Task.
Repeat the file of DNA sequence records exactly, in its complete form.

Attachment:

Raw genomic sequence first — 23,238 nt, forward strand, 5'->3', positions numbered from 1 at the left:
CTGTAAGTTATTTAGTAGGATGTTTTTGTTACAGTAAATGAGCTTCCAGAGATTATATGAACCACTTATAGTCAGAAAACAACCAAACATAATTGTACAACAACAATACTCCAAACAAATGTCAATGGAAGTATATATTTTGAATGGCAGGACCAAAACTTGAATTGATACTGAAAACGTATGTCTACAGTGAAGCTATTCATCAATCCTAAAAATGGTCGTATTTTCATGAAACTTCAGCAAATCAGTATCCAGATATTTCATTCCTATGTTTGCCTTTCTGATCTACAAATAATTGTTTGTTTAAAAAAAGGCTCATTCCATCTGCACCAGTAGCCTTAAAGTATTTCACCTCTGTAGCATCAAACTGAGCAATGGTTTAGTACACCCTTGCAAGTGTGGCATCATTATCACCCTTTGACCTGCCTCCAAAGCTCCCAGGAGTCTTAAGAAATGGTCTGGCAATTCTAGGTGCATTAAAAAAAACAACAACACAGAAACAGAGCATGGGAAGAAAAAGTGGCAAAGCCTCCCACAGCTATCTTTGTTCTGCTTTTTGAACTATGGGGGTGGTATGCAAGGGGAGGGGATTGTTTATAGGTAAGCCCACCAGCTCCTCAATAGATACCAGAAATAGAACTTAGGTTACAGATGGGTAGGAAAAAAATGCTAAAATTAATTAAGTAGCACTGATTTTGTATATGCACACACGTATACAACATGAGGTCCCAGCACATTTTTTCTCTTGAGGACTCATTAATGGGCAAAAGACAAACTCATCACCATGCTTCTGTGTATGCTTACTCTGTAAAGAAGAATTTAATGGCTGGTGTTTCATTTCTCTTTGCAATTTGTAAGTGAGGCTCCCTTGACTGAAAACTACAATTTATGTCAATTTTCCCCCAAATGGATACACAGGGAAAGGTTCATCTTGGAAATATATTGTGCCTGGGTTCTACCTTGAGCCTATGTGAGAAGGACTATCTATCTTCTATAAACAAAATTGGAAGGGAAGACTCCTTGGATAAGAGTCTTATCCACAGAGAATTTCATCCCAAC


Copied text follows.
Raw genomic sequence first — 23,238 nt, forward strand, 5'->3', positions numbered from 1 at the left:
CTGTAAGTTATTTAGTAGGATGTTTTTGTTACAGTAAATGAGCTTCCAGAGATTATATGAACCACTTATAGTCAGAAAACAACCAAACATAATTGTACAACAACAATACTCCAAACAAATGTCAATGGAAGTATATATTTTGAATGGCAGGACCAAAACTTGAATTGATACTGAAAACGTATGTCTACAGTGAAGCTATTCATCAATCCTAAAAATGGTCGTATTTTCATGAAACTTCAGCAAATCAGTATCCAGATATTTCATTCCTATGTTTGCCTTTCTGATCTACAAATAATTGTTTGTTTAAAAAAAGGCTCATTCCATCTGCACCAGTAGCCTTAAAGTATTTCACCTCTGTAGCATCAAACTGAGCAATGGTTTAGTACACCCTTGCAAGTGTGGCATCATTATCACCCTTTGACCTGCCTCCAAAGCTCCCAGGAGTCTTAAGAAATGGTCTGGCAATTCTAGGTGCATTAAAAAAAACAACAACACAGAAACAGAGCATGGGAAGAAAAAGTGGCAAAGCCTCCCACAGCTATCTTTGTTCTGCTTTTTGAACTATGGGGGTGGTATGCAAGGGGAGGGGATTGTTTATAGGTAAGCCCACCAGCTCCTCAATAGATACCAGAAATAGAACTTAGGTTACAGATGGGTAGGAAAAAAATGCTAAAATTAATTAAGTAGCACTGATTTTGTATATGCACACACGTATACAACATGAGGTCCCAGCACATTTTTTCTCTTGAGGACTCATTAATGGGCAAAAGACAAACTCATCACCATGCTTCTGTGTATGCTTACTCTGTAAAGAAGAATTTAATGGCTGGTGTTTCATTTCTCTTTGCAATTTGTAAGTGAGGCTCCCTTGACTGAAAACTACAATTTATGTCAATTTTCCCCCAAATGGATACACAGGGAAAGGTTCATCTTGGAAATATATTGTGCCTGGGTTCTACCTTGAGCCTATGTGAGAAGGACTATCTATCTTCTATAAACAAAATTGGAAGGGAAGACTCCTTGGATAAGAGTCTTATCCACAGAGAATTTCATCCCAAC